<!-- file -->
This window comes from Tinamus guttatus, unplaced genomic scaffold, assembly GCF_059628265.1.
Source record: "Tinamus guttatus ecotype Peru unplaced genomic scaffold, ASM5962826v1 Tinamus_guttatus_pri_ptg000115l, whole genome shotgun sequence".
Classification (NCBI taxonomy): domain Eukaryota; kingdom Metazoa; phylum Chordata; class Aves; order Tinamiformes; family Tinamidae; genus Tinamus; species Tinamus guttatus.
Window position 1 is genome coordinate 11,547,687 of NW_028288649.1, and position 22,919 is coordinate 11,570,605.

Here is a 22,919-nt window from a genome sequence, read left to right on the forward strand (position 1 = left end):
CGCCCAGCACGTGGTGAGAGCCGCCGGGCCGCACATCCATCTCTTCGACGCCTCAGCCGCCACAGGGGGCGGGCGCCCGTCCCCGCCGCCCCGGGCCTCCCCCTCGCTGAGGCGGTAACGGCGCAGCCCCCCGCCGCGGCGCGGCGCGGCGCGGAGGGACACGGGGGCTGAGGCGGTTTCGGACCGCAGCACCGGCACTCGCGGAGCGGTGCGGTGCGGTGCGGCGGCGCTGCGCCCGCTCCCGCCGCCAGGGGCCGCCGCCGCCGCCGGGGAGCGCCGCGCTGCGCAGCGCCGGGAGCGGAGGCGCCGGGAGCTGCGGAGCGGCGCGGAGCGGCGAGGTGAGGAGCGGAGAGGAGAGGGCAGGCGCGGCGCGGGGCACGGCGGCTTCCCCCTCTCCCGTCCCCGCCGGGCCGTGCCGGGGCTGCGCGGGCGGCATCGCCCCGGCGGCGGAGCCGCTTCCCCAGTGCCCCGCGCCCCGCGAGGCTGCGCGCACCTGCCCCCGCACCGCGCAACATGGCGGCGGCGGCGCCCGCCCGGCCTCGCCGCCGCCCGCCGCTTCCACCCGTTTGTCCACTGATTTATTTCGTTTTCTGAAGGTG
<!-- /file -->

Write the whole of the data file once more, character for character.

This window comes from Tinamus guttatus, unplaced genomic scaffold, assembly GCF_059628265.1.
Source record: "Tinamus guttatus ecotype Peru unplaced genomic scaffold, ASM5962826v1 Tinamus_guttatus_pri_ptg000115l, whole genome shotgun sequence".
Classification (NCBI taxonomy): domain Eukaryota; kingdom Metazoa; phylum Chordata; class Aves; order Tinamiformes; family Tinamidae; genus Tinamus; species Tinamus guttatus.
Window position 1 is genome coordinate 11,547,687 of NW_028288649.1, and position 22,919 is coordinate 11,570,605.

Here is a 22,919-nt window from a genome sequence, read left to right on the forward strand (position 1 = left end):
CGCCCAGCACGTGGTGAGAGCCGCCGGGCCGCACATCCATCTCTTCGACGCCTCAGCCGCCACAGGGGGCGGGCGCCCGTCCCCGCCGCCCCGGGCCTCCCCCTCGCTGAGGCGGTAACGGCGCAGCCCCCCGCCGCGGCGCGGCGCGGCGCGGAGGGACACGGGGGCTGAGGCGGTTTCGGACCGCAGCACCGGCACTCGCGGAGCGGTGCGGTGCGGTGCGGCGGCGCTGCGCCCGCTCCCGCCGCCAGGGGCCGCCGCCGCCGCCGGGGAGCGCCGCGCTGCGCAGCGCCGGGAGCGGAGGCGCCGGGAGCTGCGGAGCGGCGCGGAGCGGCGAGGTGAGGAGCGGAGAGGAGAGGGCAGGCGCGGCGCGGGGCACGGCGGCTTCCCCCTCTCCCGTCCCCGCCGGGCCGTGCCGGGGCTGCGCGGGCGGCATCGCCCCGGCGGCGGAGCCGCTTCCCCAGTGCCCCGCGCCCCGCGAGGCTGCGCGCACCTGCCCCCGCACCGCGCAACATGGCGGCGGCGGCGCCCGCCCGGCCTCGCCGCCGCCCGCCGCTTCCACCCGTTTGTCCACTGATTTATTTCGTTTTCTGAAGGTG